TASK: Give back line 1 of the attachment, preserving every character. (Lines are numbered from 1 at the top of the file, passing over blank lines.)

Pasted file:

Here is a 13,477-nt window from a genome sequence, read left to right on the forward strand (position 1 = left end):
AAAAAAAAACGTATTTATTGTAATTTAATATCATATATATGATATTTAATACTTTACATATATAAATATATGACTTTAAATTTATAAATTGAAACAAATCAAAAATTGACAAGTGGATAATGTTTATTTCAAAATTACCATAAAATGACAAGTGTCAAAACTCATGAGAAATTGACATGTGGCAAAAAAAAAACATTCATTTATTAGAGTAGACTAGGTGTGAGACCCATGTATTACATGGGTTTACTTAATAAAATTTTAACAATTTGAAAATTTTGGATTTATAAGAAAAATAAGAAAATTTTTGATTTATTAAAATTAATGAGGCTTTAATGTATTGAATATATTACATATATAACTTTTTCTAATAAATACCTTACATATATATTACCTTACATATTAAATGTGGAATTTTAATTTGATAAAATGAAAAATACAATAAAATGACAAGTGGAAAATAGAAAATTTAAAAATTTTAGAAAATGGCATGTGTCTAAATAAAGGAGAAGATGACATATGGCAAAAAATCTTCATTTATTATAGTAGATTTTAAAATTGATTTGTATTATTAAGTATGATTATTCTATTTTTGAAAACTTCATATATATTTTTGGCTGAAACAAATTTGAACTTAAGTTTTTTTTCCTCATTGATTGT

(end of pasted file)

Here is a 13,477-nt window from a genome sequence, read left to right on the forward strand (position 1 = left end):